From award-winning Wall Street Journal reporters, “a startling portrait of one of our greatest tech visionaries, Zappos CEO Tony Hsieh” (Robert Kolker, author of Hidden Valley Road), reporting on his short life and untimely death and what they mean for our culture’s pursuit of happiness.
Tony Hsieh—CEO of Zappos, Las Vegas developer, and all-around beloved entrepreneur—was famous for spreading happiness. He lived and breathed this philosophy, instilling an ethos of joy at his company and outlining his vision for a better workplace in his New York Times bestseller Delivering Happiness. He promoted a workplace where bosses treated employees like family members, where stress was replaced by playfulness, and where hierarchies were replaced with equality and collaboration. His outlook shaped Silicon Valley and the larger business world.
Hsieh used his position at work to integrate levity into a normally competitive environment. He aspired to build his own utopian cities, pouring millions of dollars into real estate and small businesses, first in downtown Las Vegas, Nevada—where Zappos was headquartered—and then in Park City, Utah. He gave generously to his employees and close friends, including throwing infamous Zappos parties and organizing gatherings at his home, an Airstream trailer park.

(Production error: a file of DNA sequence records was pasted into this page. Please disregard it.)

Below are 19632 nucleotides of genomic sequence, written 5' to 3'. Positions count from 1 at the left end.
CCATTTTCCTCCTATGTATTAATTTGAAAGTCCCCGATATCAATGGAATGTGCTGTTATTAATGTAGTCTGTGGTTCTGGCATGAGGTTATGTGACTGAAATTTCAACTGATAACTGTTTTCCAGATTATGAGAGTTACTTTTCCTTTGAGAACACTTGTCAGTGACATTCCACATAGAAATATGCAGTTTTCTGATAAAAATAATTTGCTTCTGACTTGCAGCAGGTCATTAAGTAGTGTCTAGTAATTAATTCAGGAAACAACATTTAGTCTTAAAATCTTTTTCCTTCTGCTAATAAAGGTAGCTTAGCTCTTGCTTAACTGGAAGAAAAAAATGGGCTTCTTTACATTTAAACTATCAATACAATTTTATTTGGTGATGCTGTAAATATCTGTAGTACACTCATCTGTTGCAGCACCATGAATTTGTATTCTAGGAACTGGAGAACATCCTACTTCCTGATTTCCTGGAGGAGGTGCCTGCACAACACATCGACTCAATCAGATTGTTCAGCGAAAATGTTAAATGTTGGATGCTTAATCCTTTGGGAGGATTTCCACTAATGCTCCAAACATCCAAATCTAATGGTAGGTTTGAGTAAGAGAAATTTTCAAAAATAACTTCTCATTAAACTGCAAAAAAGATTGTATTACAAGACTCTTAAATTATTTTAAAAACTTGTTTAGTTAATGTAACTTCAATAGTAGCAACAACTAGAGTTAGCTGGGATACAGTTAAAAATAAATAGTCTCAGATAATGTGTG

When Hsieh died suddenly in November of 2020, the news shook the business and tech world. Wall Street Journal reporters Kirsten Grind and Katherine Sayre quickly realized the importance of the story because of Hsieh’s stature in the industry, but as they dug into the details of his final months, they realized there was a bigger story to tell. They found that Hsieh’s obsession with happiness masked his darker struggles with addiction, mental health, and loneliness. In the last year of his life, he spiraled out of control, cycling out of rehab and into the waiting arms of friends who enabled his worst behavior, even as he bankrolled them from his billion-dollar fortune.
Happy at Any Cost sheds light on one of the most venerated, yet vulnerable, business leaders of our time. It’s about our culture’s intense need to find “happiness” at all costs, our misguided worship of entrepreneurs, the stigmas still surrounding mental health, and how the trappings of fame can mask all types of deeper problems. In turn, it reveals how we conceptualize success—and define happiness—in our modern age.